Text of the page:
Friday, December 3, 2010 | By: BlackGargie

So Long, Father of Archie


I just found out yesterday that John D'Agostino, the man behind Archie Comics' creation had just passed on. Here is one of the articles I read about his death:

John D'Agostino, drawer of Archie and GI Joe, dies
By MATT MOORE Associated Press
Posted: 12/02/2010 08:46:03 AM PST
Updated: 12/02/2010 09:11:40 AM PST

PHILADELPHIA—John D'Agostino Sr., whose work in comic books ranged from Archie and Jughead to the Incredible Hulk and G.I. Joe, among others, has died. He was 81.

D'Agostino died Sunday of bone cancer in Ansonia, Conn., publisher Archie Comics said Tuesday in a statement.

Born in Italy in 1929, D'Agostino emigrated to the United States and got his first job as head colorist at New York City's Timely Comics, the forerunner of Marvel. He worked with Stan Lee, who went on to co-create numerous memorable super-heroes, including Spider-Man and the Fantastic Four.

While working at Timely, D'Agostino—his nickname was "Jon"—helped supervise another artist, Stan Goldberg, who later become synonymous with the high school adventures of Archie, Reggie, Veronica and Betty at Riverdale High School.

D'Agostino later joined Goldberg, hired in 1965 by Archie Comics managing editor Richard Goldwater, and began a long and enduring career drawing numerous characters until his death, becoming one of the company's most prominent artists.

Besides Jughead, D'Agostino also drew for titles like "My Little Margie," "G.I. Joe, A Real American Hero," "Sabrina The Teenage Witch" and "Sonic The Hedgehog," among others. D'Agostino also did the letters for the first three issues of Marvel's "The Amazing Spider-Man."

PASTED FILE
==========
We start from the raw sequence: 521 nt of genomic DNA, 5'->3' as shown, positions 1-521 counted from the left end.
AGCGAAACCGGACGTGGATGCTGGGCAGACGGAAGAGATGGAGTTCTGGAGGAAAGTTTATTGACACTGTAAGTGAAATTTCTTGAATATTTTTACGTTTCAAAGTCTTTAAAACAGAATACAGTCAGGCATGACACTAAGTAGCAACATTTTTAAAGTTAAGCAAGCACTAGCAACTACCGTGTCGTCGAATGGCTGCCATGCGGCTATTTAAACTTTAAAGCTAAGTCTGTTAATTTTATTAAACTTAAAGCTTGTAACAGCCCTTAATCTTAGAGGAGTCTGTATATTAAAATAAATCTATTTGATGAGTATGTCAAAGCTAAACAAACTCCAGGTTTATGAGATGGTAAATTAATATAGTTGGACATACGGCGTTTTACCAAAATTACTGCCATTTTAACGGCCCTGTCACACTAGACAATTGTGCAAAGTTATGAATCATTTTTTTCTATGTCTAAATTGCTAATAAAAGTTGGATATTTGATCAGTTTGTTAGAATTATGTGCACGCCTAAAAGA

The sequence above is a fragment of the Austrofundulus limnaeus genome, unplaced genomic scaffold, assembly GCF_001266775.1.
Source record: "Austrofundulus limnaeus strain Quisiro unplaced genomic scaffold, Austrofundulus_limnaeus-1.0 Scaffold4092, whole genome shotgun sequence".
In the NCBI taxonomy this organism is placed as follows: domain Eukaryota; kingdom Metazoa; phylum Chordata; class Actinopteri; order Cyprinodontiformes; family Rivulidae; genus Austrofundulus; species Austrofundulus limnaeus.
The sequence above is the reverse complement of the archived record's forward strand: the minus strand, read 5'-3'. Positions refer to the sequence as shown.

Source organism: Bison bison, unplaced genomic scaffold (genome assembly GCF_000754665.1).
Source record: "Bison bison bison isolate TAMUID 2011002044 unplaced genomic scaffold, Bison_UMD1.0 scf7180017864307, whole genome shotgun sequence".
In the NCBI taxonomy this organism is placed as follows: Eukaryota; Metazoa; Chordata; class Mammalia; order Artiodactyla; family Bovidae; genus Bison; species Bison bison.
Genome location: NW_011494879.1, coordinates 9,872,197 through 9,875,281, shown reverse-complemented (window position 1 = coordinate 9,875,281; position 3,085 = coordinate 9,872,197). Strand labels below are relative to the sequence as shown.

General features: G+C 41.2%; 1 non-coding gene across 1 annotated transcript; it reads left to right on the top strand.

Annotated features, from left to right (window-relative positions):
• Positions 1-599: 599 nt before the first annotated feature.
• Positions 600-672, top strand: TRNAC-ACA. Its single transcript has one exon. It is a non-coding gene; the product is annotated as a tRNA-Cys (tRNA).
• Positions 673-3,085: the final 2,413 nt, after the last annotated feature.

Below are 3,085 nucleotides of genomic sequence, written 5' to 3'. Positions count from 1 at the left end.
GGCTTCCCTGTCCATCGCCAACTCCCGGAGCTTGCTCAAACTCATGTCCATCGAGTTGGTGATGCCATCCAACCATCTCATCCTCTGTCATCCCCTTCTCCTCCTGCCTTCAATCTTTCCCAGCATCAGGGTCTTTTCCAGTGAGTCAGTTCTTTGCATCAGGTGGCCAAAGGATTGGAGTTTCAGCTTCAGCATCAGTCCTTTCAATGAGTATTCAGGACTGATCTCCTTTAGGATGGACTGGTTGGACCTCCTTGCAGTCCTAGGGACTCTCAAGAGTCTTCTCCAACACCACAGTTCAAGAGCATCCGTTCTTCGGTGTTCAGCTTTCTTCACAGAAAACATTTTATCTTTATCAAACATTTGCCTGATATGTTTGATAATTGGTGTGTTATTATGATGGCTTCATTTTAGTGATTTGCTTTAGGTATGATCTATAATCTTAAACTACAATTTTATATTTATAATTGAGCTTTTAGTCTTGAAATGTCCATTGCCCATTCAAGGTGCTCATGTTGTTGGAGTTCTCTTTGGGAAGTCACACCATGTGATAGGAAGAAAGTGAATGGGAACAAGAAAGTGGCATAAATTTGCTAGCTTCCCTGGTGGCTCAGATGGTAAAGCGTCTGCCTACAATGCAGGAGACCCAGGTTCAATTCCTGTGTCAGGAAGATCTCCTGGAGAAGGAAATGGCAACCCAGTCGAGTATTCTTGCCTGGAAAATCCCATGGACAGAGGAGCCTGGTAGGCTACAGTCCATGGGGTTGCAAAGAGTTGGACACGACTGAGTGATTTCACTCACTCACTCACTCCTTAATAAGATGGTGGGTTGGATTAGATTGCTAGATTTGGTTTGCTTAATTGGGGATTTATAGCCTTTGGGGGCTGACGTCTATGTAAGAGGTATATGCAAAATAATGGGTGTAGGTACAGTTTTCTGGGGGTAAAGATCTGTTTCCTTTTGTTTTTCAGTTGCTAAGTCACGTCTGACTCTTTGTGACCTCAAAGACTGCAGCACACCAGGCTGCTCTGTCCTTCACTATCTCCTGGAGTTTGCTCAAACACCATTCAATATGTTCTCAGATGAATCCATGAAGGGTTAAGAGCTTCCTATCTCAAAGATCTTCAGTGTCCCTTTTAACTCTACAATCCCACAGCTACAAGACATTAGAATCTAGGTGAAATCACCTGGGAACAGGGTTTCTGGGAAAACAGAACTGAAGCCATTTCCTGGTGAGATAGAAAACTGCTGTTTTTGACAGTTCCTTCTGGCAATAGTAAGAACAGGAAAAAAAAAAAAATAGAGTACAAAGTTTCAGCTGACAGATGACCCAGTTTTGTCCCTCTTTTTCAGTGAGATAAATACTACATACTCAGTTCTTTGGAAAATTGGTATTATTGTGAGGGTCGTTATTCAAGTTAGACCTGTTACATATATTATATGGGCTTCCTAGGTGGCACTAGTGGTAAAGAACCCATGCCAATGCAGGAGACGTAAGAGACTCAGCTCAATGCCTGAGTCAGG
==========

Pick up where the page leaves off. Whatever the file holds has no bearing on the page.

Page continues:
"Jon was concerned about doing the best job possible. He would always be available to help young artists improve their artwork and draw the Archie cast of characters," Archie co-president and editor-in-chief Victor Gorelick said. "He was very dedicated to his work and Archie Comics. I had the privilege of working with Jon for over 40 years and considered him a good friend. I will truly miss him."

D'Agostino's latest work in comics is scheduled to be published in the December issue of "Jughead Double Digest (number)166" and several of his covers will be seen through 2011.

"He came into the offices every week to work with other artists and continued to visit the offices even in the recent weeks before his passing," Archie co-CEO Jon Goldwater said.

D'Agostino is survived by his second wife, Vivi Test D'Agostino; three sons; two sisters; four grandchildren; two great-grandchildren; and several nieces and nephews. His funeral is scheduled for Thursday.

It was quite a shock to me. I was totally surprised that he is the man behind G.I. Joe as well, but more importantly, I had never expected the man who created Archie to be dead. We all grew up reading Archie, no exceptions. And even those who never really read it knew it by reputation at least. I've always been a fan back then, but more so of the character Jughead Jones. We used to debate a lot about who Archie should end up with: Betty or Veronica. I, for one, am a Archie/Betty shipper and I had quite a number of my arts inspired by Archie Comics' plotlines.

Though the crew will continue on with his works, there is still a great sense of loss, I suppose, since he had always been the backbone behind the comics. He will be dearly missed.

R.I.P, John.

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